Meet Blind Paralympic Sprinter Jason Smyth


For exclusive access to all of our fitness, gear, adventure, and travel stories, plus discounts on trips, events, and gear, sign up for Outside+ today.

Irish Paralympic sprinter Jason Smyth is aiming to achieve the same feat accomplished by Usain Bolt in the Olympics. If the 25-year-old wins the 200m final on Friday night at the Paralympics in London he will have taken gold medals in both the 100m and 200m in back-to-back Games. He won both races in the T13 division at the 2008 Beijing Paralympics.

At eight years old, Smyth was diagnosed with Stargardts disease, a genetic condition that causes a gradual loss of vision. “For me to see what a normal person can see 100m away I have to stand 10m
away. The quality of my vision is about 10 percent to that of a person with
full sight,” Smyth told Spikes. “I can see what car is driving past but I couldn’t see any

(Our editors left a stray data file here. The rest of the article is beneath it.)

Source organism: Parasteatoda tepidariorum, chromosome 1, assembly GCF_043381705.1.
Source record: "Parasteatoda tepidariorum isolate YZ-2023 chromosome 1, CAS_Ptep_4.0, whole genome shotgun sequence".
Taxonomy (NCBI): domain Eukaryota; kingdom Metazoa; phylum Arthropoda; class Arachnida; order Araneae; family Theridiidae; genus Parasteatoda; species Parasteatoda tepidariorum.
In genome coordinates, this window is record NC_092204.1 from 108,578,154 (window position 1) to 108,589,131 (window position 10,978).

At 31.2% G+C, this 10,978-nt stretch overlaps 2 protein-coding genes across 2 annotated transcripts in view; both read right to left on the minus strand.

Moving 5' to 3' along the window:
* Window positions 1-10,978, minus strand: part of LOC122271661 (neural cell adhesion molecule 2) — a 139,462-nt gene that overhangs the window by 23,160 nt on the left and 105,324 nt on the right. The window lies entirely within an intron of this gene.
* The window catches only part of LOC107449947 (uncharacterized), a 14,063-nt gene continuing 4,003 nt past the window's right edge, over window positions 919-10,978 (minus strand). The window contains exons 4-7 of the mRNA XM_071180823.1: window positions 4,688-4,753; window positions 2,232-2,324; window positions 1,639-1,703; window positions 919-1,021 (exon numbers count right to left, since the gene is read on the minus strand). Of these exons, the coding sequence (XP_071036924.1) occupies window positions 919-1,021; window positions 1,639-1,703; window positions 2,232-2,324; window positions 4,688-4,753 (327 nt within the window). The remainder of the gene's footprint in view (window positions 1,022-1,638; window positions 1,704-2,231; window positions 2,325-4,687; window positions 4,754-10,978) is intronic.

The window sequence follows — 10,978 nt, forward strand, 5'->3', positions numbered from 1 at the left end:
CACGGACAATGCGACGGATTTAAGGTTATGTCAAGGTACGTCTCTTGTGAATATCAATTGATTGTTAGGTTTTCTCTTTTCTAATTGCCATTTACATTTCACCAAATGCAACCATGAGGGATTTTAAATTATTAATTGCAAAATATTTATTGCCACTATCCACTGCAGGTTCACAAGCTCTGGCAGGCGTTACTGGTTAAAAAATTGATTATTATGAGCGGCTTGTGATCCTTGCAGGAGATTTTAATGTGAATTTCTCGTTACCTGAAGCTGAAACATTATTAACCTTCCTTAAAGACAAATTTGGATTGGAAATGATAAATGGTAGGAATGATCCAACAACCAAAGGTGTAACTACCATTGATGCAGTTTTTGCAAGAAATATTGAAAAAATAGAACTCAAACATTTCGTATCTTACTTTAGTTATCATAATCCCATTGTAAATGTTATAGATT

At 16, a coach noticed his speed at school and put him under the wings of his current coach, Stephen Maguire. He won three Irish school championships, and didn't stop. In 2010, he became the first Paralympian to qualify for the European Championships. In 2011, he qualified for the World Championships. Smyth's dream is to become the first visually-impaired athlete to compete in the Olympics and Paralympics in the same year. In 2011, he missed qualifying for the “A” standard time set for London 2012 in the 100m by 0.04 seconds, but he hasn't ruled out the possibility of qualifying for the 2016 Olympics in Rio de Janeiro.

Smyth trains in Florida with 2012 Olympic bronze medalist Tyson Gay, who gives his partner high praise. “I believe that Jason is very talented, I honestly think that his
running technique is better than mine,” said Gay. “Sometimes, when he runs, he
reminds me of Maurice Greene. He would be in my top five when it comes
to technical guys running; Maurice Greene would probably be No. 1. I
think Carl Lewis may be in there, Asafa Powell, Leroy Dixon, and then

Smyth had the fastest qualifying time in the preliminary rounds of the 200m, but was a bit disappointed he didn't set a world record. “To be honest, I was hoping to sneak over it this time,” he told the BBC. “But my priority is to get to the final.”

He'll have another shot at that record on Friday at 2:15 EST (7:15 p.m. in London). You can watch live broadcasts of the games at

—Joe Spring

promo logo